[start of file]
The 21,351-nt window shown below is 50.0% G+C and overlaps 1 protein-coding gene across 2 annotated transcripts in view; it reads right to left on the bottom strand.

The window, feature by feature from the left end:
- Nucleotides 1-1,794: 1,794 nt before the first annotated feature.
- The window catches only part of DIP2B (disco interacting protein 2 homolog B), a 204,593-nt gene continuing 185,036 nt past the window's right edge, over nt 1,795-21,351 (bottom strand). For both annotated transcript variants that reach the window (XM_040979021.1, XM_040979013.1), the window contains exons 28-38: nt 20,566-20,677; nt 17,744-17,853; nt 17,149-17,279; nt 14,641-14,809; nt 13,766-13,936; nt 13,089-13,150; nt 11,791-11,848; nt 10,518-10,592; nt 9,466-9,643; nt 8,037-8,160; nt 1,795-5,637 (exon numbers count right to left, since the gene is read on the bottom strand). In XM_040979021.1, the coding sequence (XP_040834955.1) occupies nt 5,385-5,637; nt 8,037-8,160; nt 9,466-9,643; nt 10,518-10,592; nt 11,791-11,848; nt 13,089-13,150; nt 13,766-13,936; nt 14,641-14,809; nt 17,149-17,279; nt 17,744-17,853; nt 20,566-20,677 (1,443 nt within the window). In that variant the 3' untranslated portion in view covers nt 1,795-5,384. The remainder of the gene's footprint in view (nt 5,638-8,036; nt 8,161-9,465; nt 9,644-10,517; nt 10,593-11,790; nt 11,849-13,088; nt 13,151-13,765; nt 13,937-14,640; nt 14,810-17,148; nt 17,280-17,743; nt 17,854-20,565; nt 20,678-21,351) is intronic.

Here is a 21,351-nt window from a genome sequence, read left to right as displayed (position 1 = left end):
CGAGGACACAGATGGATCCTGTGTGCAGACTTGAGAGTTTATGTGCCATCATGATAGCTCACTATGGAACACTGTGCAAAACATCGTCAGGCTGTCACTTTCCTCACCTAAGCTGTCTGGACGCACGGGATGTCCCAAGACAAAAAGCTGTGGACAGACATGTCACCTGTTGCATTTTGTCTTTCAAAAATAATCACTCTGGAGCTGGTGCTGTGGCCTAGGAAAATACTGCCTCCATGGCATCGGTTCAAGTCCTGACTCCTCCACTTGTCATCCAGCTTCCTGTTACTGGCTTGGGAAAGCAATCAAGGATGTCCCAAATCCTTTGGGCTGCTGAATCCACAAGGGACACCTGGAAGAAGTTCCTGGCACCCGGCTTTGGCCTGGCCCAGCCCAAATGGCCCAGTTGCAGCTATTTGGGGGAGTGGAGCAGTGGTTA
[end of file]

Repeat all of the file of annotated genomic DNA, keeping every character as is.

The 21,351-nt window shown below is 50.0% G+C and overlaps 1 protein-coding gene across 2 annotated transcripts in view; it reads right to left on the bottom strand.

The window, feature by feature from the left end:
- Nucleotides 1-1,794: 1,794 nt before the first annotated feature.
- The window catches only part of DIP2B (disco interacting protein 2 homolog B), a 204,593-nt gene continuing 185,036 nt past the window's right edge, over nt 1,795-21,351 (bottom strand). For both annotated transcript variants that reach the window (XM_040979021.1, XM_040979013.1), the window contains exons 28-38: nt 20,566-20,677; nt 17,744-17,853; nt 17,149-17,279; nt 14,641-14,809; nt 13,766-13,936; nt 13,089-13,150; nt 11,791-11,848; nt 10,518-10,592; nt 9,466-9,643; nt 8,037-8,160; nt 1,795-5,637 (exon numbers count right to left, since the gene is read on the bottom strand). In XM_040979021.1, the coding sequence (XP_040834955.1) occupies nt 5,385-5,637; nt 8,037-8,160; nt 9,466-9,643; nt 10,518-10,592; nt 11,791-11,848; nt 13,089-13,150; nt 13,766-13,936; nt 14,641-14,809; nt 17,149-17,279; nt 17,744-17,853; nt 20,566-20,677 (1,443 nt within the window). In that variant the 3' untranslated portion in view covers nt 1,795-5,384. The remainder of the gene's footprint in view (nt 5,638-8,036; nt 8,161-9,465; nt 9,644-10,517; nt 10,593-11,790; nt 11,849-13,088; nt 13,151-13,765; nt 13,937-14,640; nt 14,810-17,148; nt 17,280-17,743; nt 17,854-20,565; nt 20,678-21,351) is intronic.

Here is a 21,351-nt window from a genome sequence, read left to right as displayed (position 1 = left end):
CGAGGACACAGATGGATCCTGTGTGCAGACTTGAGAGTTTATGTGCCATCATGATAGCTCACTATGGAACACTGTGCAAAACATCGTCAGGCTGTCACTTTCCTCACCTAAGCTGTCTGGACGCACGGGATGTCCCAAGACAAAAAGCTGTGGACAGACATGTCACCTGTTGCATTTTGTCTTTCAAAAATAATCACTCTGGAGCTGGTGCTGTGGCCTAGGAAAATACTGCCTCCATGGCATCGGTTCAAGTCCTGACTCCTCCACTTGTCATCCAGCTTCCTGTTACTGGCTTGGGAAAGCAATCAAGGATGTCCCAAATCCTTTGGGCTGCTGAATCCACAAGGGACACCTGGAAGAAGTTCCTGGCACCCGGCTTTGGCCTGGCCCAGCCCAAATGGCCCAGTTGCAGCTATTTGGGGGAGTGGAGCAGTGGTTA